Following Federation in 1901, the vessels of the Victorian Naval Forces became part of the Commonwealth Naval Forces (CNF). In practice little changed and for the next few years the former Victorian warships continued to exercise as they had done as colonial vessels. With the appointment of Captain William Creswell as the Director of the Commonwealth Naval Forces in 1904 this soon changed, as he began transforming the CNF into what would become the Royal Australian Navy.

Countess of Hopetoun
Countess of Hopetoun
Source: State Library Victoria

In February 1905 the Countess of Hopetoun steamed in company with Childers to Launceston, Tasmania; a voyage she repeated in December 1907 when the two visited Devonport and Hobart. Both vessels shipped large amounts of water during the outward and return passage through Bass Strait and it was with some relief that they arrived back in Williamstown on 14 January 1908.

During the annual Easter manoeuvres of April 1908 Countess of Hopetoun joined the torpedo boats Lonsdale, Nepean and Childers for the annual instructional cruise and manoeuvres. In January 1910 she proceeded to Sydney where she was refitted with new water tube boilers at Cockatoo Island.

Countess of Hopetoun transferred to the control of the Royal Australian Navy following the granting of the 'Royal' title to the existing naval forces in 1911. As such, she became one of a handful of vessels to have served in the colonial, commonwealth and Royal Australian navies.

Between 1911 and 1913 she was employed chiefly in Victorian waters exercising in Port Phillip and off Swan Island. In January 1914 her 3-pounder gun was removed and an assessment made concerning her suitability for continued service. Remaining in service, HMAS Countess of Hopetoun continued to participate in annual exercises and also performed minesweeping duties following the outbreak of World War I.

In December 1915 tragedy struck the vessel when Signalman Sydney Percy Baker of the Naval Reserve was lost overboard following exercises in Bass Strait with HMAS Childers. A heavy swell was encountered in the strait and at 12:30 on 14 December Countess's engineer reported that a boiler tube had ruptured and that the ship was losing steam. She subsequently lost way. Childers attempted to take Countess of Hopetoun in tow but the rough conditions resulted in the tow-line ripping both the port and starboard bollards from her deck. Consequently a sea anchor was deployed and Childers sent to get help.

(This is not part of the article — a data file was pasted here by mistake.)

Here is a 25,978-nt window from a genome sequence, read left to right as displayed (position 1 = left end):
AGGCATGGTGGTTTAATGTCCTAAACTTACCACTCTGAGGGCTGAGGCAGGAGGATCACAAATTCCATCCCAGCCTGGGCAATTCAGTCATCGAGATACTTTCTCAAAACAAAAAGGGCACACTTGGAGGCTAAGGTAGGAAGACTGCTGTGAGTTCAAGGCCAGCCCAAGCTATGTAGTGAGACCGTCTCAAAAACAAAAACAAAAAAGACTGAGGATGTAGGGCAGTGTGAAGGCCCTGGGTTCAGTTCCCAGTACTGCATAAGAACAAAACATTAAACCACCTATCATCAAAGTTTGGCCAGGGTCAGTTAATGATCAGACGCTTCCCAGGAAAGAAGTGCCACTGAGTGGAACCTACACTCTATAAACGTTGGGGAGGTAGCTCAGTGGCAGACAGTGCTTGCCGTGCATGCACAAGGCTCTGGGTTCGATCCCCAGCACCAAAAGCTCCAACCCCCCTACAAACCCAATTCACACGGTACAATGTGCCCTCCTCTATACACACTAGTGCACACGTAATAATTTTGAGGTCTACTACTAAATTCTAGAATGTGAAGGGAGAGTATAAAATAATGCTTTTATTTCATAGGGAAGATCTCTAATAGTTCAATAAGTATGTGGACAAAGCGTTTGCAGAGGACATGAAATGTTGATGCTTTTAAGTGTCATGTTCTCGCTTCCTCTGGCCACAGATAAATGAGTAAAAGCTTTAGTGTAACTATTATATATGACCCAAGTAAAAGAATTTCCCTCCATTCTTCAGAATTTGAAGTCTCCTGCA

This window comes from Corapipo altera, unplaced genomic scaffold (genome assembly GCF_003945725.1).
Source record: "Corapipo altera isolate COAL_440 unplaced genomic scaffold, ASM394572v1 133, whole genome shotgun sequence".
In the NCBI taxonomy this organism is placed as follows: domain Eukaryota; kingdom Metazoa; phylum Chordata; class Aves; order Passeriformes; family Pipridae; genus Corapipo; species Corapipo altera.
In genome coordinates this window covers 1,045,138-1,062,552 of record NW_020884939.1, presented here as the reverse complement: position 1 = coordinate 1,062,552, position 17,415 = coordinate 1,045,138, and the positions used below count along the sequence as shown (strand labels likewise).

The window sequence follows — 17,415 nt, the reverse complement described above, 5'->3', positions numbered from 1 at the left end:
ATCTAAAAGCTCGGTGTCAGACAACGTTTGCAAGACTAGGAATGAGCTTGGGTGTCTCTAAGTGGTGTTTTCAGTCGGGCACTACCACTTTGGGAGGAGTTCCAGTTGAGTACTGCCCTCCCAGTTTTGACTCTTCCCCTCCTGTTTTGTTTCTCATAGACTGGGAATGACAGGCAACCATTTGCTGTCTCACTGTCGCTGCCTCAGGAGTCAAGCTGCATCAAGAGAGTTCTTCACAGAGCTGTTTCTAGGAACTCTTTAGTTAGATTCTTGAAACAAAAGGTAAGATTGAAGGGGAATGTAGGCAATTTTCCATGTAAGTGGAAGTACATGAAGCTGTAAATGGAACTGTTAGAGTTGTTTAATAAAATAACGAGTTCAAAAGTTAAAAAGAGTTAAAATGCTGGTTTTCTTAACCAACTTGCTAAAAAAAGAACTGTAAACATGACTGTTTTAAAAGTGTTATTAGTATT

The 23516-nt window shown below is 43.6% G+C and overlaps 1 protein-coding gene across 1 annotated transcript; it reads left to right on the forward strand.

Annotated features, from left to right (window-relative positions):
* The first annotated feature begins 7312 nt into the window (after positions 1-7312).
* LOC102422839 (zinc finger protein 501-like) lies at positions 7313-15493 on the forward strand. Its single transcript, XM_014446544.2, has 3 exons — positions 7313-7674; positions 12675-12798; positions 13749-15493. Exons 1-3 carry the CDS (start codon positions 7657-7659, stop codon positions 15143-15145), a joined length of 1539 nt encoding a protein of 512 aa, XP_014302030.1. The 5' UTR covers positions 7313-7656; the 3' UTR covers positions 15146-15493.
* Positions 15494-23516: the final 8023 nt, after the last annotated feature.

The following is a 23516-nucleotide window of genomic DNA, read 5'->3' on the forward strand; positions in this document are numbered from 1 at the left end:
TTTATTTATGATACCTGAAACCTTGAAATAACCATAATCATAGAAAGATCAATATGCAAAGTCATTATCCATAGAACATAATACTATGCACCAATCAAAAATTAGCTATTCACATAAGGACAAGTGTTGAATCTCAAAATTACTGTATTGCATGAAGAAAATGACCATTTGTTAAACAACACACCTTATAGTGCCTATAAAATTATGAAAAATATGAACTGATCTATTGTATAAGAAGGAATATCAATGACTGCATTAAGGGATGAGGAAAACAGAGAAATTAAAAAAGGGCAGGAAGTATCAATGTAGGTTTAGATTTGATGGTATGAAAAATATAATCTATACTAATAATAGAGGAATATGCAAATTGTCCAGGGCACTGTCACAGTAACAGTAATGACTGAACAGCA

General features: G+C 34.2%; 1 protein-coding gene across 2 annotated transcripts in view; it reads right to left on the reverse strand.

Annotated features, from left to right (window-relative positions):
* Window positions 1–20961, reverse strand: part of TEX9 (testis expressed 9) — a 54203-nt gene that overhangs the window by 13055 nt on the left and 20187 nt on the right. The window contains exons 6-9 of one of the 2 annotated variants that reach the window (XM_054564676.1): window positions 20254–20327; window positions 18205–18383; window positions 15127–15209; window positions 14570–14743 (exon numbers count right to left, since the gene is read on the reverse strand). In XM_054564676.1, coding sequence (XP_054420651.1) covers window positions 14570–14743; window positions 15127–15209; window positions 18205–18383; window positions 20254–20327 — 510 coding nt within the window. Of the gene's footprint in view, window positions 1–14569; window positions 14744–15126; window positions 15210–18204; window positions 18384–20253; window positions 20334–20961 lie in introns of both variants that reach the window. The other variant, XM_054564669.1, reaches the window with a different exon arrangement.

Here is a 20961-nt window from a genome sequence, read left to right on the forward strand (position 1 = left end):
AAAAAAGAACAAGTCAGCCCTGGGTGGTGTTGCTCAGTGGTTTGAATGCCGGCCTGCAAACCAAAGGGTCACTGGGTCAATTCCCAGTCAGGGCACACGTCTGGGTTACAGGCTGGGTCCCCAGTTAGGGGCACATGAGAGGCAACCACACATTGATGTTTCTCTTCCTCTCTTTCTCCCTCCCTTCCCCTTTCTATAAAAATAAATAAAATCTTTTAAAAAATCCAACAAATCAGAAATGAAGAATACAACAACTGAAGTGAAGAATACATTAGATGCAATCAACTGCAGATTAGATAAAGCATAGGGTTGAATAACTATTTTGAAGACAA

At 20:45 the tug Nyora was dispatched from Williamstown, rendezvousing with the helpless vessel at 07:30 on 15 December 1915. As a consequence of the towing bollards being pulled from her deck, a tow line was passed and secured around the torpedo boat's circular conning tow. Unfortunately this resulted in pulling the vessel sideways through the water and as Countess of Hopetoun healed over Signalman Baker was lost overboard. Numerous life rings and buoys were thrown in Baker's direction but he was unable to reach any of them and subsequently disappeared from view. A search lasting more than two hours failed to find any trace of the rating.

At 18:45 that evening all three vessels passed through the heads into Port Phillip arriving at Williamstown two hours later. A court of inquiry into Signalman Baker's death concluded that it was attributed to the heavy seas and that all possible steps had been taken to rescue the hapless sailor.